Kreit Lands Lake Murray Record Largemouth
Professional angler and Oklahoma resident Jeff Kriet caught both a personal best and a lake record largemouth bass this month at Lake Murray when he reeled in a 12.1 lb. fish from the south end of the dam.
Kriet, who lives in Ardmore, was fishing for smallmouth, and though his party landed more than 50 that day, it was the largemouth that put him in the record books.
“That’s the biggest bass I’d ever caught,” said Kriet, who has been bass fishing full time for the past 15 years. “I’ve fished all over the place.”
Kriet has been fishing Lake Murray for about 35 years, and the lake has not only produced his best largemouth, but he also caught his best smallmouth out of the lake as well. However, unlike the smallmouth, which he said weighed 6 lbs. 12 oz., the largemouth was officially weighed and put in the books for good.
“I think it’s a great deal,” Kriet said about the lake record fish program.
When fishing a lake, he said he often finds himself curious to know what the record for that body of water might be, which is one reason he likes the lake record fish program. Endless stories are told about big fish from various lakes – and there is undoubtedly some truth to many of them – but with no official record, there is an element of legend to it that leaves room for skeptics.
But with the lake record fish program, fish get the recognition they deserve and prove to other anglers just what kind of fish Oklahoma lakes can produce, and Kriet’s Lake Murray largemouth is no exception.
Kriet said the lake record program gives anglers an incentive to have big fish officially weighed, drawing attention to fish that deserve to be recognized and removing any doubt about what kind of fish swim in Oklahoma waters.
“It’s on paper and it was let go,” said Kriet about his fish. “It’s not a rumor anymore.”
The information from Kriet’s bass is in the record books, but the actual fish is back in Lake Murray, only to grow and perhaps break its own record under the name of a future angler.
“It’s a great lake,” said Kriet about Lake Murray. “It’s just full of fish.”
The day Kriet caught his lake record largemouth, he went to a honey-hole on the lake where he knew fish spawned early, and it was there he landed his lake record.
The fish measured 26 inches in length and 20.5 inches in girth.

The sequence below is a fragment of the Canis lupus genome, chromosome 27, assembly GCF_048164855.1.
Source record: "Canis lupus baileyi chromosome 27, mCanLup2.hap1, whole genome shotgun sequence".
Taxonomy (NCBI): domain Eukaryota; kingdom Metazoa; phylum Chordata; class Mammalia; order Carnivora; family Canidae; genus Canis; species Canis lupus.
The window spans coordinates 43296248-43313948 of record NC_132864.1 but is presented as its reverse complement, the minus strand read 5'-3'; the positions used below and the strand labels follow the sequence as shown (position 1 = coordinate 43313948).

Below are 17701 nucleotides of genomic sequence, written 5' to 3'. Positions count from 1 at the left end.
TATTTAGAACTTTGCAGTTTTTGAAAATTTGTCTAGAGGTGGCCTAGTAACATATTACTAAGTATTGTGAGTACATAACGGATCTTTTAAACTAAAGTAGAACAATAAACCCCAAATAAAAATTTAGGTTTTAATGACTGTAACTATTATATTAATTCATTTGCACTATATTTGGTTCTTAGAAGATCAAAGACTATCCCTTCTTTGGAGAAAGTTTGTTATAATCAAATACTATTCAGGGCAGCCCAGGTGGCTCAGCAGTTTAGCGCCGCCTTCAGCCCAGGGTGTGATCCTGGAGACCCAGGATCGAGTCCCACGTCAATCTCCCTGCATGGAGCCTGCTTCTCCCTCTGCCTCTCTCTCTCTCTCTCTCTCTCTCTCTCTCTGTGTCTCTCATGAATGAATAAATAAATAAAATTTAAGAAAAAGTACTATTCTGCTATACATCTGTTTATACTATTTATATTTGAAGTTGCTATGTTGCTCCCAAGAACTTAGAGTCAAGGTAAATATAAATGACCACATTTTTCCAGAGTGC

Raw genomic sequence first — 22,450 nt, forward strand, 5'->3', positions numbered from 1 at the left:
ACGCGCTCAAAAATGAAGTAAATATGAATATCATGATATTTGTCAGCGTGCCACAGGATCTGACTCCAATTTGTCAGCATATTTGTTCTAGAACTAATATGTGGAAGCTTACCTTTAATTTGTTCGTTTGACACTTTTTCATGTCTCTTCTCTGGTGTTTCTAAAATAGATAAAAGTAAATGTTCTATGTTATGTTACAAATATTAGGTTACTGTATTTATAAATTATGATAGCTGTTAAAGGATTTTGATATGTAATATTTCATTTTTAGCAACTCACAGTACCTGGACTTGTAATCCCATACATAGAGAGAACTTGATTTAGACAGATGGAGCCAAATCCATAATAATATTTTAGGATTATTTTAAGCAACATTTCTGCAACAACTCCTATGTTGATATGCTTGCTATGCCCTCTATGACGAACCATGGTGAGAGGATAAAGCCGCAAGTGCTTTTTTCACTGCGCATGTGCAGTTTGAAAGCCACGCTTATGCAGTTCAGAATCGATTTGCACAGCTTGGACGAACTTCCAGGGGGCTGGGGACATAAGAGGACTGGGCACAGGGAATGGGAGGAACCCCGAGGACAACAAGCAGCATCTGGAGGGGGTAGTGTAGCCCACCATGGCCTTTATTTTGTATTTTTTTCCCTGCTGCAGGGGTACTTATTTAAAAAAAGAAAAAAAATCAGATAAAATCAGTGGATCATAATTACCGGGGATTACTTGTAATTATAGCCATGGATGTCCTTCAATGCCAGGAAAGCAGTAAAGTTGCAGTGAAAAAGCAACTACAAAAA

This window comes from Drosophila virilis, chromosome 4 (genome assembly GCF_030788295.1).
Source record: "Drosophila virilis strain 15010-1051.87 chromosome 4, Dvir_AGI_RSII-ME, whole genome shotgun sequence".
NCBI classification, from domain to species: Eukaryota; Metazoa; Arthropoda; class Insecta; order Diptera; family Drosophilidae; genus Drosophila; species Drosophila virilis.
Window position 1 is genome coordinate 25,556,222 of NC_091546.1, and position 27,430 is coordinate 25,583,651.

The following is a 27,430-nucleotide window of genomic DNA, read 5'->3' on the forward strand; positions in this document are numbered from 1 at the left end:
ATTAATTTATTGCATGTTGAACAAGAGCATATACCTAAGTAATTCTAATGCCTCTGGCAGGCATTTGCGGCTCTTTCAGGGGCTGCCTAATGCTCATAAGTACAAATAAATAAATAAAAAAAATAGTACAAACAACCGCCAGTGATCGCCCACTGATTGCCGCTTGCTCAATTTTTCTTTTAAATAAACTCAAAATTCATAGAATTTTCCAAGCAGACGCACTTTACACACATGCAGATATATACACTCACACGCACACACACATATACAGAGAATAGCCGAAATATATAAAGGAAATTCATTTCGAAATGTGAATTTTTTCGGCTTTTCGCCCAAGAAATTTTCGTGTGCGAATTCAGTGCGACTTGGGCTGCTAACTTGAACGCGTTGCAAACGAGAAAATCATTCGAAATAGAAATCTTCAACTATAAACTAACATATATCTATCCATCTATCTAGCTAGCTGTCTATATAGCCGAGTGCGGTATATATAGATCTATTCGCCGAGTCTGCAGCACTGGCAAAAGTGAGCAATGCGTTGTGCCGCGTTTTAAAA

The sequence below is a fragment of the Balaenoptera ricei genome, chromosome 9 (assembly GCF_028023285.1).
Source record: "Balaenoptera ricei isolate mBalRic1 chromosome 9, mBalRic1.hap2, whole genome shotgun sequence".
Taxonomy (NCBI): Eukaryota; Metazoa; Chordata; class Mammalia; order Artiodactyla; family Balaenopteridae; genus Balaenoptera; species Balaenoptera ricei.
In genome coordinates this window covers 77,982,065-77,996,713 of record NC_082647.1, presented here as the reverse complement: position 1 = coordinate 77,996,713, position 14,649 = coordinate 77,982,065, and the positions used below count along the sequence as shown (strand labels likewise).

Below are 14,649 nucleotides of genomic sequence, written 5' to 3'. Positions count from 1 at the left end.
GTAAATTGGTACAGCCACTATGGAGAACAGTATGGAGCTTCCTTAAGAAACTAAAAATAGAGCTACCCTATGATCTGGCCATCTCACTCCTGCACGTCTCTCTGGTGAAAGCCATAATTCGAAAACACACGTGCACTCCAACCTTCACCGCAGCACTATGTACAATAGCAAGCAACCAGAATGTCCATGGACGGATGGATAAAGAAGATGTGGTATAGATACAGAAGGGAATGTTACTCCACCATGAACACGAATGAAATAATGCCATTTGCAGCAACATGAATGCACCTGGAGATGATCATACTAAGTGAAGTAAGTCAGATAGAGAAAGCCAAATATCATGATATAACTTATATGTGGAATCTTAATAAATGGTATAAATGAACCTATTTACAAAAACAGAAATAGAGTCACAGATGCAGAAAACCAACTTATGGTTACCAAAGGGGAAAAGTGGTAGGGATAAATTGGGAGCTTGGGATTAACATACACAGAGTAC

The Oklahoma Department of Wildlife Conservation’s lake record fish program was initiated in 2008 to recognize big fish from certain lakes and the anglers who catch them.
The program has grown from about a dozen lakes at its inception to more than 40 lakes today. So anglers all over the state can go fishing just for leisure, but they can also go with a sense of competitive drive in hopes of putting their name in a record book.
Species eligible for spots in the lake records book include blue, channel and flathead catfish and largemouth, smallmouth and spotted bass in addition to crappie, paddlefish, striped bass, striped bass hybrids, sunfish (combined) walleye/saugeye and white bass. Minimum weights are set for each species and are detailed on the Wildlife Department’s Web site at wildlifedepartment.com.
Anglers who catch a potential record from a participating lake should contact designated business locations around the lake that are enrolled as lake record keepers. A listing of official lake record keepers is available on wildlifedepartment.com.
Once it has been determined that an angler has landed a record fish, the media is notified and the public will be able to view information about the catch on the Wildlife Department’s Web site at wildlifedepartment.com.
An easily-operated search feature is available on the website that allows those interested to view a wealth of lake record fish information, ranging from the size of record fish caught to what kind of bait or rod and reel was used to catch them.
All past and current state record fish are registered in the lake record fish program as records for their respective lakes.
For more information about the lake record fish program, or for more on bass fishing in Oklahoma, log on to wildlifedepartment.com.